The Medieval anchoress would often be laid on a funeral bier and given last rites before being carried to her anchorhold, the small cell in which she’d be entombed for the rest of her days. The ceremony represented her commitment to die to the world and live for Christ. Some anchorholds contained the anchoress’s open grave as a memento mori, or reminder of death. No longer a participant in the affairs of men, she became an observer, viewing the world through a small window in her cell wall. The symbolic death of self–one’s desires, biases and agendas–is the only path to true objectivity.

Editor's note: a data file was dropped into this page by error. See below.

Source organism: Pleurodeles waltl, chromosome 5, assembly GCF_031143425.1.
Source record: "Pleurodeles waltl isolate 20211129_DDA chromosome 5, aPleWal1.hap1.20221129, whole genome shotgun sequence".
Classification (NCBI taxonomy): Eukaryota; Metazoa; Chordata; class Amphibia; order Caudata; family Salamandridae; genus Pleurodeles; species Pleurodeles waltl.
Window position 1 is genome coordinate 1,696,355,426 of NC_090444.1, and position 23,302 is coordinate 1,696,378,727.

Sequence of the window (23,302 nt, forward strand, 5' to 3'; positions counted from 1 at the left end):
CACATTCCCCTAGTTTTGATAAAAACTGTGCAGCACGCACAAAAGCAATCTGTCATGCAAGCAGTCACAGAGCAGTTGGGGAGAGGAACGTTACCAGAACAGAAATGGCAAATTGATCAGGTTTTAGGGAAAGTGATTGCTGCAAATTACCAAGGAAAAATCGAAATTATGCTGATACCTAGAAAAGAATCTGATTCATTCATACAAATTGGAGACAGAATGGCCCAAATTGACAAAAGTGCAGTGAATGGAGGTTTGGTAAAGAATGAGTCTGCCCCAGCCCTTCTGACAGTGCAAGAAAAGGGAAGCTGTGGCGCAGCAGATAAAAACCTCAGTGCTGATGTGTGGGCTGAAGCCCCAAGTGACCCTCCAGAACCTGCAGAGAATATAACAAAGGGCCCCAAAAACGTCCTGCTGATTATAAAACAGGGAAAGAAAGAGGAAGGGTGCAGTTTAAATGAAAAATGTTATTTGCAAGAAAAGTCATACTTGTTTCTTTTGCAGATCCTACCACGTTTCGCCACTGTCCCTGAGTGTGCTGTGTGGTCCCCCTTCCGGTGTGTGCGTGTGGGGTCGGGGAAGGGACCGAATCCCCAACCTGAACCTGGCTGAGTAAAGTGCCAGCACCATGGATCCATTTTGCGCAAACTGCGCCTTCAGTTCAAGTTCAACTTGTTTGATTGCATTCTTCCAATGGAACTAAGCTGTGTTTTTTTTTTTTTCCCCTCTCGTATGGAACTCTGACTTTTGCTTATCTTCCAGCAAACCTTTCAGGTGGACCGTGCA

From draft one of She Watches – An Anchoress Perspective
by Abby Travers
Tuesday, March 13th: 11:45 PM
The snap of branches, a wet thud, and a strangled wheeze woke Abby. The sounds weren’t loud, but she’d only been in a half-sleep. She slipped out of her bedroll, crossed the dirt floor to the squint her father had made for her and peered out. [Read more…] about Excerpt from The Sanctity of Sloth